While seeing historical sites is entertaining, most of my time is spent at work. I am wrapping up my very first cable, which I’ve been working on for quite some time. It is a study of tourist visas issued in Cairo from 2013 to 2014. I was given thousands of data points and given the freedom to analyze away. Data analysis and synthesis is one of my strengths and I am having a great time at work. I am very grateful that the consular managers in Cairo are providing the opportunity for me to combine my passions with my general work.

Soon, I will be moving to a new section within consular and I’ve been given another opportunity to do a TDY in the new year. I enjoy the work I do. I have learned a lot about our immigration system and how the interagency process works. And I’m having a lot of fun. When I walk down the halls wearing my badge, clacking in my heels with my suit on, I feel like I actually belong in this job. I am so grateful that I found my passion and my career early and that I was actually able to achieve my goal of joining the Foreign Service. So far it is living up to my dreams and I couldn’t be happier.

Coming soon, I will be moderating a panel on female leadership in government. An event that I dreamed up one weekend and approached my colleagues with. The Federal Women’s Program coordinator set up the event, coordinated with the panelists, and did most of the legwork. The First and Second Tour (FAST) committee is also sponsoring it and has done the marketing, planning, and helped flush out the concept. Cairo truly has a great, supportive team mentality. I need to send my CDO a thank you card.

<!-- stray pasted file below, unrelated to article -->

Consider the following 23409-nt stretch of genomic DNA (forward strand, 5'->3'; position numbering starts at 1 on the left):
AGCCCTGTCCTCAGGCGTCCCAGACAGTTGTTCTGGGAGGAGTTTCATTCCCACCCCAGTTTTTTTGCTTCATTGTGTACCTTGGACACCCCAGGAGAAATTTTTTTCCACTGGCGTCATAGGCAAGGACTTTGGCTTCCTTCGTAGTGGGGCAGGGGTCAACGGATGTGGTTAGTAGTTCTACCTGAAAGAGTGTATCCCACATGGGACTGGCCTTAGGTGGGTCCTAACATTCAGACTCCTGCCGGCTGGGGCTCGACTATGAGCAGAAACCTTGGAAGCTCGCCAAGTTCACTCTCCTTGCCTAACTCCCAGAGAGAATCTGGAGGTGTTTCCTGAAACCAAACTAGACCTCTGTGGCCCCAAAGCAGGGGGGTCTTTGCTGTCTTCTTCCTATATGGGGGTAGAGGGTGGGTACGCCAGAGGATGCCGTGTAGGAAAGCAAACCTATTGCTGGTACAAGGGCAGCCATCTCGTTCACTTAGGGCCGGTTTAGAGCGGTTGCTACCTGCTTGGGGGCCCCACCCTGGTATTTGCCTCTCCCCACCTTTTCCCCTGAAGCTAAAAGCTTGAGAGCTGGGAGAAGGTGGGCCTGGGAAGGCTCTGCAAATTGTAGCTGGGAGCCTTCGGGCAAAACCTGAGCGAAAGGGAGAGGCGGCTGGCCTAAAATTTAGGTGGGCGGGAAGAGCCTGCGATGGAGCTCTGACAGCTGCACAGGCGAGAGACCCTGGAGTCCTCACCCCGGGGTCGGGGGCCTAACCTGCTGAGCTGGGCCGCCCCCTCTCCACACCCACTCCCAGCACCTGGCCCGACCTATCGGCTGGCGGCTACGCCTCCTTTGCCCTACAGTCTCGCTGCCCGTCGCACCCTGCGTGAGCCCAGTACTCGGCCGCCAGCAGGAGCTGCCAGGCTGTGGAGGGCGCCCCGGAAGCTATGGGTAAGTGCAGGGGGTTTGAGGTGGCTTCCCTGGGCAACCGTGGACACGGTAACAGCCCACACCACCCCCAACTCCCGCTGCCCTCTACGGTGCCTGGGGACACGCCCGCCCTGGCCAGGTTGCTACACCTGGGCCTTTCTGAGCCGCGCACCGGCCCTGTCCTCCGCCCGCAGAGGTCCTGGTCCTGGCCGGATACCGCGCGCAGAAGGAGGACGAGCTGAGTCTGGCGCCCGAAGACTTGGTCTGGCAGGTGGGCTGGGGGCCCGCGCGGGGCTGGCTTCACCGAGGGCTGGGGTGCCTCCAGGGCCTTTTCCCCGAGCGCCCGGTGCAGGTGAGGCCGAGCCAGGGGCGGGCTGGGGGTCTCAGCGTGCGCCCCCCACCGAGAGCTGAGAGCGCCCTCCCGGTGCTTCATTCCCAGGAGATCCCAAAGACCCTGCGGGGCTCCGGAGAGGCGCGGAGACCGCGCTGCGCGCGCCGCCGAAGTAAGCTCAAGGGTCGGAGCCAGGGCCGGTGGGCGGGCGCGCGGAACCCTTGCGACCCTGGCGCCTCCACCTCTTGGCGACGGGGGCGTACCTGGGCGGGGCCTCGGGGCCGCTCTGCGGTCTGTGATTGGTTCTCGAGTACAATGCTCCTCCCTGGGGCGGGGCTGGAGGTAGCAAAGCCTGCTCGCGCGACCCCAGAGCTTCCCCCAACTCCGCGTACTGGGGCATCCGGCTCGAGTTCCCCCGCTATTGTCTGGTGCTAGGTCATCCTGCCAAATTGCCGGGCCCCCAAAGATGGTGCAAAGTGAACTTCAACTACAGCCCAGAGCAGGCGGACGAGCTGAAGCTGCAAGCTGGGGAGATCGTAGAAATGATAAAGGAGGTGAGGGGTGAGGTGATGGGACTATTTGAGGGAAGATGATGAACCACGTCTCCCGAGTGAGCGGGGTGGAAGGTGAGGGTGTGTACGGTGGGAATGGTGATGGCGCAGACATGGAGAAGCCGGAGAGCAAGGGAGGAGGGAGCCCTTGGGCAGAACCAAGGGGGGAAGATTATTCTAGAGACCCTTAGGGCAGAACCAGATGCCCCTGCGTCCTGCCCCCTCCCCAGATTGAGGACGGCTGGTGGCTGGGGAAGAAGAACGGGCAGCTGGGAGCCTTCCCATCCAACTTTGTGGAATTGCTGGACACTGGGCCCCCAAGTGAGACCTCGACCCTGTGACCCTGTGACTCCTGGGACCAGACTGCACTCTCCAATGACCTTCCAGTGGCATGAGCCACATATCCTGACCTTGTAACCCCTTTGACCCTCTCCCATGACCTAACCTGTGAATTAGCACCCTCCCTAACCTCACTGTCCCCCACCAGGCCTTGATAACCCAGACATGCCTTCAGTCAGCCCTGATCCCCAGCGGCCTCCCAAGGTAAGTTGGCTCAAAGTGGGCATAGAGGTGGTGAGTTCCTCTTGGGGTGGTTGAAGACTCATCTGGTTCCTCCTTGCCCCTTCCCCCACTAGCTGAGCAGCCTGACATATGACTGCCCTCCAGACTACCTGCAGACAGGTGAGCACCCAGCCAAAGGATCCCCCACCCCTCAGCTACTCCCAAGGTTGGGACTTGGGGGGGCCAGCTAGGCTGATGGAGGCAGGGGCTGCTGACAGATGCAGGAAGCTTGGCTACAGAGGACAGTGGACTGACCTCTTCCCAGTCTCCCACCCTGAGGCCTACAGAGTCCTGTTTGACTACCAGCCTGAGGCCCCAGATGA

In 10 days, I will fly to Morocco for vacation. Mike was selected for a Transatlantic Emerging Leaders forum/dialogue/program in Marrakech. Since we are going to be in the same region, I figured why not meet him. It also coincides with my birthday, so lucky me! Unfortunately, he will be working all day and I’m not allowed to join him for dinner, so I’ll be exploring on my own. Hopefully, I will get to see him in the mornings. I glanced through the bios of his fellow participants and I was incredibly impressed by the caliber of people. There’s even a Ghanaian entrepreneur who works in GIS, wish I would have known him 4 years ago! I’m looking forward to exploring the other side of North Africa.

Christmas is coming sooner than you think, and I’m crossing my fingers that I will be in the U.S. for the holidays. I just need my flights to be booked and settled so I can rest assured.


3 thoughts on “Cairo: The First Four Months

  1. You seem so happy. I loved reading about your adventures. Wondered about your shoes you were clicking down the hall in, was that heels bought in Austin?

    Keep the blogs stories coming. Wishing you the best. Barbara

    Sent from AOL Mobile Mail